American Alpine Jounrna and Accidents in North American Climbing

Leader Fall – Clipped Wrong Rope to Protection

Canada, Ontario, Metcalfe North

  • Accident Reports
  • Author: Jane Howe
  • Accident Year: 2016
  • Publication Year: 2017

An experienced local climber, age 68, was leading Peak Season in Harlem (5.8/5.9), a nine-bolt sport route, in June. He attempted to take a rest by hanging at the ninth bolt, but when he sat back on the rope, he fell to about the height of the fourth bolt, impacting a ledge during his fall. The accident occurred around 11 a.m. His final orientation in the fall was head down. Fortunately, he was wearing a helmet.

The leader was initially unresponsive for about one minute, and he experienced a temporary loss of vision. His sight then returned and he complained about back pain. One of the climbers present called 911. Paramedics arrived at 11:33 a.m., and after an assessment and initial treatment, he was secured to a stretcher and evacuated over rugged terrain. At the hospital, it was determined that he had seven broken ribs, internal bleeding in the lower back, pulmonary edema, lacerations on his nose and arm, and low blood pressure and heart rate, which may have been related to blood-thinner medication he was taking. A lengthy but full recovery was expected.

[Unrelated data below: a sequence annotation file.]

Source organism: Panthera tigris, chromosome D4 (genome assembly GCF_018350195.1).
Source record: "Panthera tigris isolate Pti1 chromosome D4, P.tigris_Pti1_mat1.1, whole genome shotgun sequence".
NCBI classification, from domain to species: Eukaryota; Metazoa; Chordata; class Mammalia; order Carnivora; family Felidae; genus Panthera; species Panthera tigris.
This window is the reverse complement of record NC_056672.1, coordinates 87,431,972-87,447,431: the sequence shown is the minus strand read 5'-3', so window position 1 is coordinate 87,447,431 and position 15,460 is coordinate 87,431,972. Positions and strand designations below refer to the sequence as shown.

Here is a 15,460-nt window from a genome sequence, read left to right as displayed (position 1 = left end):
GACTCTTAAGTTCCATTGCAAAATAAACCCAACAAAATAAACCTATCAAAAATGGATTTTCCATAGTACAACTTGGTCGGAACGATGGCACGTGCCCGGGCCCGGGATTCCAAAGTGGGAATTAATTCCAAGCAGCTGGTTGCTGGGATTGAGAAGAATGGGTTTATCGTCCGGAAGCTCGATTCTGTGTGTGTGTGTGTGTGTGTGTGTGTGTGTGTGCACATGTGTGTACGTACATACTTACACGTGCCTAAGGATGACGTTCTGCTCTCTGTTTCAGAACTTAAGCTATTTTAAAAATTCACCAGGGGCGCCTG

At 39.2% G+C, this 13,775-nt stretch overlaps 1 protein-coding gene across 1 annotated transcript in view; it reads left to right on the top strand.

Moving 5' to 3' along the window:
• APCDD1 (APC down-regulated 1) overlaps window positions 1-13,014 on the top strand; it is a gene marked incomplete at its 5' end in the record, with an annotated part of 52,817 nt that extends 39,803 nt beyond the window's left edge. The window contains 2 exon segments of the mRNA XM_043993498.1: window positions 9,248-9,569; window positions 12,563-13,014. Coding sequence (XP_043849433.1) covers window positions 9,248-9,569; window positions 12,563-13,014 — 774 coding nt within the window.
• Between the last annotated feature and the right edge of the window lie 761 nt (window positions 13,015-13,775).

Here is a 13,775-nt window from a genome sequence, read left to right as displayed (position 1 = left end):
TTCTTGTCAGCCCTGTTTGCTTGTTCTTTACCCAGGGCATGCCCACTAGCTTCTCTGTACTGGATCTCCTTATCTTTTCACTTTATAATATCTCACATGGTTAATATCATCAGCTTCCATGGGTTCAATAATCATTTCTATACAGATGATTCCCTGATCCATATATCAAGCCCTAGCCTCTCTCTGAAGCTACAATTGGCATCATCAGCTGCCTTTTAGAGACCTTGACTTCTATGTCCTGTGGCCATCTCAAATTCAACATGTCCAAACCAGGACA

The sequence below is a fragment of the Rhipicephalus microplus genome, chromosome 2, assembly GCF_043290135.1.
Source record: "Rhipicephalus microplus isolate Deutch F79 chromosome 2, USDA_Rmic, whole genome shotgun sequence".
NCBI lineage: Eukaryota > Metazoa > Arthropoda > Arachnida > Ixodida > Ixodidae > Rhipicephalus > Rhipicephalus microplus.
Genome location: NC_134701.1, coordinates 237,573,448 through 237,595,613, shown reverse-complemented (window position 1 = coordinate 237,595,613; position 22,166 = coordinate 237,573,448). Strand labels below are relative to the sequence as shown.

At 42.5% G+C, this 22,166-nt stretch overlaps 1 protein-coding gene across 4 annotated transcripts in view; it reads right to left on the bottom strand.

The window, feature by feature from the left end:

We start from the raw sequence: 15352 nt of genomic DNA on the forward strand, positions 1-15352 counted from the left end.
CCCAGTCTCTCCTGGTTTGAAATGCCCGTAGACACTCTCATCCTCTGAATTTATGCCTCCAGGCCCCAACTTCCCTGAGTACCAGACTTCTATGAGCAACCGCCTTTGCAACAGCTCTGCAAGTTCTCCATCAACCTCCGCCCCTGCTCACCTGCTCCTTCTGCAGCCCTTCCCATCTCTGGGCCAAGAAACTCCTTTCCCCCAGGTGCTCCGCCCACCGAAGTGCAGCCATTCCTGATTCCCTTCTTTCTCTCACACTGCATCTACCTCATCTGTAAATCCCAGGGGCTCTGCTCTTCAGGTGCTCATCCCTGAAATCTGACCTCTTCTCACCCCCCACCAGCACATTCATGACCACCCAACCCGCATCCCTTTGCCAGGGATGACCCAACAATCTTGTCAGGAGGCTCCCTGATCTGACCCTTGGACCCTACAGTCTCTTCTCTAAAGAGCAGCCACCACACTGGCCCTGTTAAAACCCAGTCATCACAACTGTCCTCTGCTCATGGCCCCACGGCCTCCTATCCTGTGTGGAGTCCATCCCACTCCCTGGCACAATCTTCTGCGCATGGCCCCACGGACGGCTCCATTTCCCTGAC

ANALYSIS

The leader had tied into two nearly identical ropes at the front of his harness. (His intention was to trail the second rope in order to set up a top-rope on an adjacent climb, once he reached the top.) He was utilizing the newer of the two ropes as a lead rope. He correctly clipped the lead rope to the first seven bolts. However, the leader mistakenly clipped the trailing rope to the top two bolts. The belayer was unable to see the error and warn the climber. When the leader attempted to rest at the ninth bolt, he fell until the rope clipped at the seventh bolt caught his fall.

The correct method of trailing a rope is to attach it to the rear clip-in point on the harness, keeping it away from the lead rope. (Source: Jane Howe.

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